Bailey, Womble & Yelton
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Bailey, Womble & Yelton
FREE CONSULTATION662-267-1776

RESPECT.RESULTS.RELIEF.

Serious Lawyers For Serious Cases
Bailey, Womble & Yelton
FREE CONSULTATION662-267-1776

RESPECT.RESULTS.RELIEF.

Serious Lawyers For Serious Cases
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Does MS allow alternative proof of financial responsibility?

| Jan 4, 2021 | Personal Injury |

As a fault-state, Mississippi requires drivers to carry liability insurance of at least 25/50/25. What this means is that if you get behind the wheel of a vehicle, you must have enough bodily injury insurance to cover at least $25,000 per person and $50,000 per accident, and sufficient property damage coverage to pay for at least $25,000 in damages per accident.

The easiest way to satisfy the state’s insurance requirements is with an auto insurance policy. However, according to Value Penguin, Mississippi does allow drivers to show alternative proof of financial responsibility.

Certificate of cash

A certificate of cash is one of the most common alternative means of proof of financial liability that Mississippi drivers use. Fairly easy to obtain, all you need to do is deposit $15,000 in cash with the State Treasurer. The treasurer will also accept deposits made in some other kind of securities with equal or greater value, such as a government note. If the treasurer confirms that you do not have any open judgments against you from previous accidents, he or she will issue the certificate.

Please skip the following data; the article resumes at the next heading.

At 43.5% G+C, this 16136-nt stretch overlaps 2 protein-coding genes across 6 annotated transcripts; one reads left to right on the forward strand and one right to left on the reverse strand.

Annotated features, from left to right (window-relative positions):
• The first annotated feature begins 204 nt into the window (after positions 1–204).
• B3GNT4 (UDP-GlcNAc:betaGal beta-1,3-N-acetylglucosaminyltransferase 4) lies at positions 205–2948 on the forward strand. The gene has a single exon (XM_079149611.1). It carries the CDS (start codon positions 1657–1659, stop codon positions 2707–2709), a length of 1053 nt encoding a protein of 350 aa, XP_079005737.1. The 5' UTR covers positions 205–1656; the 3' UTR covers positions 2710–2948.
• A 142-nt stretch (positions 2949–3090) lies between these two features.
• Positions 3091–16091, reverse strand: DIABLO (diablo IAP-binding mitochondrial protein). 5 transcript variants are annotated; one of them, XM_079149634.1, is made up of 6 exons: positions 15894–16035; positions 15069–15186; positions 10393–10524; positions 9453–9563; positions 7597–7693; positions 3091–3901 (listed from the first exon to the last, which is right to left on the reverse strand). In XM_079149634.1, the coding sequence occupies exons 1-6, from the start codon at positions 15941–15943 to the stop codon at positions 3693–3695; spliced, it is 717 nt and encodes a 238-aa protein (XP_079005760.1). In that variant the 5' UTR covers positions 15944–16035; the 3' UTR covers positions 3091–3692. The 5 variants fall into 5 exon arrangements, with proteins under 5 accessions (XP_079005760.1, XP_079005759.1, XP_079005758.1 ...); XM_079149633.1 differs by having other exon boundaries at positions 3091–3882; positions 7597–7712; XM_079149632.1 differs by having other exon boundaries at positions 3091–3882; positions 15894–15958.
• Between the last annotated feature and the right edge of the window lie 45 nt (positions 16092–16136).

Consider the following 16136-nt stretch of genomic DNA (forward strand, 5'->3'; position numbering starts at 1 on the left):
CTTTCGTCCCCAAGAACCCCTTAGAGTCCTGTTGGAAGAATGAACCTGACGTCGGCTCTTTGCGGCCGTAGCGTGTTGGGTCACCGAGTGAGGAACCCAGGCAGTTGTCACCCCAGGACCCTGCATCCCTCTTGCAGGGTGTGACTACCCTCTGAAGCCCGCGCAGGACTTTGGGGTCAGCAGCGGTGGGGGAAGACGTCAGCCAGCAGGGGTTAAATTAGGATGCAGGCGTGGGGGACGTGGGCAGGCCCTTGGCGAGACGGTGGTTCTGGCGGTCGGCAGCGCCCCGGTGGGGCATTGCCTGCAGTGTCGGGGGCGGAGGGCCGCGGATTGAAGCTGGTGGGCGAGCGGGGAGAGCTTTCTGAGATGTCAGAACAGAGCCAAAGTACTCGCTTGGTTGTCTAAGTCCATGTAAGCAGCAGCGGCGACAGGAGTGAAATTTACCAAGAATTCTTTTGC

Surety bond

For a surety bond to suffice as an alternate form of proof of financial liability, you must have a surety company issue you a bond for $75,000 that you can use only for at-fault accidents that result in property damage or bodily injury. While you do not have to pay premiums on the bond, if you end up needing to use it, the surety company can — and likely will — ask you to repay whatever payments it issued on your behalf.

Real estate bond

Obtaining a real estate bond is difficult for most people, making this alternative proof of insurance an unpopular choice. This method involves finding two real estate owners within the state who agree to serve as your sureties. Both individuals must file a real estate bond with the Department of Revenue, list their property on the bond as collateral and sign it. Together, both individuals must have at least $150,000 in stock or equity. If you use the bond and fail to make payments within 60 days, the surety company can seize the collateral property.